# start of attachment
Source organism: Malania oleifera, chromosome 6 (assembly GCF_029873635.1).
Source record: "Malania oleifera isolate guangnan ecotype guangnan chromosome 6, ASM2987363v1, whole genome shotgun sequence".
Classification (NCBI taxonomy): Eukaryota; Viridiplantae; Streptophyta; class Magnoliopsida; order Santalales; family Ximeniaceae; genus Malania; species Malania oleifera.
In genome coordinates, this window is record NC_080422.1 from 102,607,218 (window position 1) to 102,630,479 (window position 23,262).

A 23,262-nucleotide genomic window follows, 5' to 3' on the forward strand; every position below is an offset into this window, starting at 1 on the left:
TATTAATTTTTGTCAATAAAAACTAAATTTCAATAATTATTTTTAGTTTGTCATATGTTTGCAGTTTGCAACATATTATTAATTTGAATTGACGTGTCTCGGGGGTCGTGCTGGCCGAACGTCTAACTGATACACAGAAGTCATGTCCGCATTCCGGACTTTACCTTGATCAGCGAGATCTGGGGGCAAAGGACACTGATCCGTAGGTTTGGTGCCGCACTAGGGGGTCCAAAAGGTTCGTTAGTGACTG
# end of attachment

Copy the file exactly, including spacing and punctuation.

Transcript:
Source organism: Malania oleifera, chromosome 6 (assembly GCF_029873635.1).
Source record: "Malania oleifera isolate guangnan ecotype guangnan chromosome 6, ASM2987363v1, whole genome shotgun sequence".
Classification (NCBI taxonomy): Eukaryota; Viridiplantae; Streptophyta; class Magnoliopsida; order Santalales; family Ximeniaceae; genus Malania; species Malania oleifera.
In genome coordinates, this window is record NC_080422.1 from 102,607,218 (window position 1) to 102,630,479 (window position 23,262).

A 23,262-nucleotide genomic window follows, 5' to 3' on the forward strand; every position below is an offset into this window, starting at 1 on the left:
TATTAATTTTTGTCAATAAAAACTAAATTTCAATAATTATTTTTAGTTTGTCATATGTTTGCAGTTTGCAACATATTATTAATTTGAATTGACGTGTCTCGGGGGTCGTGCTGGCCGAACGTCTAACTGATACACAGAAGTCATGTCCGCATTCCGGACTTTACCTTGATCAGCGAGATCTGGGGGCAAAGGACACTGATCCGTAGGTTTGGTGCCGCACTAGGGGGTCCAAAAGGTTCGTTAGTGACTG